Multiple sites are conveniently offering to check if your details have been part of the breach. Do not use them, only go through sites that are approved by Equifax, i.e., https://www.equifaxsecurity2017.com/

  • Install antivirus software

    Having antivirus software installed on all your devices will add another layer of security to your personal information. Not having antivirus software in such times is utterly irresponsible.

  • Change passwords

    Changing your password needs to happen at least once every three months. The information from this breach combined with the information from other breaches might be exactly what hackers needed to strike.

  • Check your credit reports

    Be vigilant and install an application such as Credit Karma on your phone. Make a habit of checking your credit reports at least once a week and be sure to report fraudulent accounts immediately.

As you can see, no one is fully protected against cyber theft. Experian was a victim back in 2015, Yahoo, LinkedIn, and eBay has had data breaches too. We advise you to be vigilant and to monitor your banking and credit accounts. Never be afraid to report fraudulent account activity!

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Petya: New global ransomware attack

New ransomware attack similar to Wannacry spreads globally

“New global ransomware attack”. This is the message that has been trending on Twitter in the last hours, accompanied by the hashtags #Ransomware and #Petya. A new type of WannaCry on a global scale is attacking businesses all over the world. And, just as in the previous international attack, computers are blocked, while a screen tells the user that their computer will not work until they pay a ransom of 300 dollars in bitcoins.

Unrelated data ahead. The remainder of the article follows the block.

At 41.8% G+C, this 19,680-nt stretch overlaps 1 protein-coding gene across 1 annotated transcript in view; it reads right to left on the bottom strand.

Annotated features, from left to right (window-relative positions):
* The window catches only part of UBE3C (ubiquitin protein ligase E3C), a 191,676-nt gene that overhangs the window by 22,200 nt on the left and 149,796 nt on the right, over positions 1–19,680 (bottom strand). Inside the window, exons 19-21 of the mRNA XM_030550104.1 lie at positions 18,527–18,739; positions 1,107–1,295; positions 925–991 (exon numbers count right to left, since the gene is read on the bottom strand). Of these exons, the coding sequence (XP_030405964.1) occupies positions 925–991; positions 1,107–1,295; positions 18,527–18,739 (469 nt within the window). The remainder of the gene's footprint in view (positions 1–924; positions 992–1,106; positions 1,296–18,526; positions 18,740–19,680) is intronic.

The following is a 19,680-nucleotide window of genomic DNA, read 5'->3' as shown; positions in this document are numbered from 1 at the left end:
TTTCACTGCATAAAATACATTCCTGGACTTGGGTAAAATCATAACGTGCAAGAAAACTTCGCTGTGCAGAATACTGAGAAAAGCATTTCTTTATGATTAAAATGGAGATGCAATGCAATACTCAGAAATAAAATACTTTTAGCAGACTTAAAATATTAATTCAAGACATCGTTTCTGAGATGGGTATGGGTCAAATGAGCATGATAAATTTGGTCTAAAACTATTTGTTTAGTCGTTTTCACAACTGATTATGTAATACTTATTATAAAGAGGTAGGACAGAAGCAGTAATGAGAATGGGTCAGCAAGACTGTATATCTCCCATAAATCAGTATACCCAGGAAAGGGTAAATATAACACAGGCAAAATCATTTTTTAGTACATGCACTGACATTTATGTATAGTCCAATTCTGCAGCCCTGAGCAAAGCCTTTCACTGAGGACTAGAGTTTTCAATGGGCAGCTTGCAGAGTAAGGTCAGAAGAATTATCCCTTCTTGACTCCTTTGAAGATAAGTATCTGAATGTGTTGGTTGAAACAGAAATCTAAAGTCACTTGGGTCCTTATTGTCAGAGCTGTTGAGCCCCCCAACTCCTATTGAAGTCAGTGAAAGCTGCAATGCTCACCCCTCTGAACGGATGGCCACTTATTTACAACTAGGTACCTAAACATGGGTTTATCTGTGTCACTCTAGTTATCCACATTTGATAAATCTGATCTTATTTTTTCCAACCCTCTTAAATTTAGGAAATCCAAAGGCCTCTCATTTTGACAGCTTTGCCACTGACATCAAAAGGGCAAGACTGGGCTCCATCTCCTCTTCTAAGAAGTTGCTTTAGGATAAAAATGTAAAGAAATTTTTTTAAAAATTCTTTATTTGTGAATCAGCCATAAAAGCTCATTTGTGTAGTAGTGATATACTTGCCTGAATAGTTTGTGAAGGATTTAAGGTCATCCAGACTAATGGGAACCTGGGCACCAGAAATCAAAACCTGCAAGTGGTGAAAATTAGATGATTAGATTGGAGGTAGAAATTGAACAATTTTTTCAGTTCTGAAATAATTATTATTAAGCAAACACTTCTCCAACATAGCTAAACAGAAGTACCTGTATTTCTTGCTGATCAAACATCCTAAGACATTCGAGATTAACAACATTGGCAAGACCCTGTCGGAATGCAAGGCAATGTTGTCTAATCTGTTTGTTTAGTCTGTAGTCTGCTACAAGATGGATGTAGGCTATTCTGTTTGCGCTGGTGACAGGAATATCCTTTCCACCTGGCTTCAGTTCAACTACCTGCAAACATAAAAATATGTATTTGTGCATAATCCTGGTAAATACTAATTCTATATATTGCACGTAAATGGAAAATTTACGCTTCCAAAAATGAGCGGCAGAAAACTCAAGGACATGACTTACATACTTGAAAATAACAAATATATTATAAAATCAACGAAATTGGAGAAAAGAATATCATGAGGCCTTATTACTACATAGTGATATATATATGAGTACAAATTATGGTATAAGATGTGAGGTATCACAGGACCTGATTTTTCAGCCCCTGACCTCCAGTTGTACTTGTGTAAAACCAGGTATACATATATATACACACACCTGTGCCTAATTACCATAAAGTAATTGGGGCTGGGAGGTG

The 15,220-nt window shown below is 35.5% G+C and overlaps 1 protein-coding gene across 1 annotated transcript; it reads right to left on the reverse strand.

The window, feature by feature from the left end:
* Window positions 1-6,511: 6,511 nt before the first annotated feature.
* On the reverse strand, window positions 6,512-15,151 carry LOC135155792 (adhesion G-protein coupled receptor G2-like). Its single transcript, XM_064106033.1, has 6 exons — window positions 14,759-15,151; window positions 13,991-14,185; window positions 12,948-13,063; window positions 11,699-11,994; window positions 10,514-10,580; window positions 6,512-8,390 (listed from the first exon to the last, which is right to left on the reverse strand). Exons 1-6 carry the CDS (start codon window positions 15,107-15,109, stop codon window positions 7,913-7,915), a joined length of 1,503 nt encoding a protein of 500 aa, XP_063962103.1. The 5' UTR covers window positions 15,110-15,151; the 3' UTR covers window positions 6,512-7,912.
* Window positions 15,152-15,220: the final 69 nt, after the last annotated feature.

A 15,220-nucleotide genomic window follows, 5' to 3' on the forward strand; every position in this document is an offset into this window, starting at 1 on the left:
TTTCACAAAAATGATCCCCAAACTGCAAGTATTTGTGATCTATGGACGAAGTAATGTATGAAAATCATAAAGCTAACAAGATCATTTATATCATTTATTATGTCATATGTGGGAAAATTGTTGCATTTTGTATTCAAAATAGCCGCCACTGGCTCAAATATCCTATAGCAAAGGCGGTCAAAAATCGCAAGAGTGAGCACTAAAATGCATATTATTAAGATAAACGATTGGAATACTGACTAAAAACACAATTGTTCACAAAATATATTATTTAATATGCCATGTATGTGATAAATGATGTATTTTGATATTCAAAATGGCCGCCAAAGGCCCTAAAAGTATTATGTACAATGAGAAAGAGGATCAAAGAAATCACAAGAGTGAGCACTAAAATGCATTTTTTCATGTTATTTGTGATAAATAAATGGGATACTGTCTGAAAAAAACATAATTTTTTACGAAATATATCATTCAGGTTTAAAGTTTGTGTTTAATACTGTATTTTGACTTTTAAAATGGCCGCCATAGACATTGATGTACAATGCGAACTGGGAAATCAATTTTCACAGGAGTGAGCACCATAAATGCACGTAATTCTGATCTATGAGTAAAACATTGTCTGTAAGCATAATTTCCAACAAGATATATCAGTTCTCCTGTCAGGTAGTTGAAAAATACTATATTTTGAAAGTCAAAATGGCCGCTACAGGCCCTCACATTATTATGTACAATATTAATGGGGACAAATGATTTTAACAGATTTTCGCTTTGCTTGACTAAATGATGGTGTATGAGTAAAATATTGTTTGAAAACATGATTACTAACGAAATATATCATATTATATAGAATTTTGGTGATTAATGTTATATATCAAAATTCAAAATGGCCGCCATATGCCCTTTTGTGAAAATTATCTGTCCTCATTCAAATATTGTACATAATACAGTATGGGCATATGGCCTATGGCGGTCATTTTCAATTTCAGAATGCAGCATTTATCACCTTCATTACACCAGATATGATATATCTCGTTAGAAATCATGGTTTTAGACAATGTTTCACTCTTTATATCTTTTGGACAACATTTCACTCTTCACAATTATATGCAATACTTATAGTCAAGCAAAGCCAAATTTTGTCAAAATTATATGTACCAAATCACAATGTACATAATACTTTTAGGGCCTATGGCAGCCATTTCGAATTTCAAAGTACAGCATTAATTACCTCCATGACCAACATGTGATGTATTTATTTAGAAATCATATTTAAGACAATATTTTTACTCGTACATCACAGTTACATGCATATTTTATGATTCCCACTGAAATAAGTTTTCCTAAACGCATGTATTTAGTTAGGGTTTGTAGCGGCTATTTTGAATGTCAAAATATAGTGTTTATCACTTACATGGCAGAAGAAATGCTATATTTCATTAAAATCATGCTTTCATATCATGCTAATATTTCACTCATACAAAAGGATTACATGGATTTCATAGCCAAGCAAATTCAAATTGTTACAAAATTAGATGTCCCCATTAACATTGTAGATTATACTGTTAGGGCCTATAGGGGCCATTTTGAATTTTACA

The new ransomware attack is affecting users across the globe especially in Ukraine and Russia, where several banks, transport and oil companies have suffered the consequences. However, there is also evidence of companies in Spain, UK, USA and other territories that are victims of this wave of attacks.

Rumors spread fast on the Internet so it is advisable to keep calm and not believe everything that is read on social networks. Therefore, in the event of any eventuality, it is best to ask the system managers if the protection measures are up to date or wait for the IT services of the company in which you work give you some indication. In the meantime, if you want to be informed about how the consequences of the attack evolve, it is important to go to reliable sources, media or companies in the cybersecurity sector, “warns Hervé Lambert, Global Retail Product Manager at Panda Security.

How does the new ransomware work

This new ransomware is a variant of the Petya family, and runs on computers by encrypting certain files, while blocking the boot sector of the compromised system. This prevents the user from accessing their own computer unless they enter an access key, after having paid the ransom, which restores the operating system, as if nothing had happened.

New functionality in this Petya variant is this new cyberattack is able to reboot the PC to show what looks like a ‘chkdsk’ process but is actually encrypting the files on your hard drive. Once all your files are encrypted the PC will then display a DOS-like ransomware screen with the increasing familiar “Ooops, your important files are encrypted” message.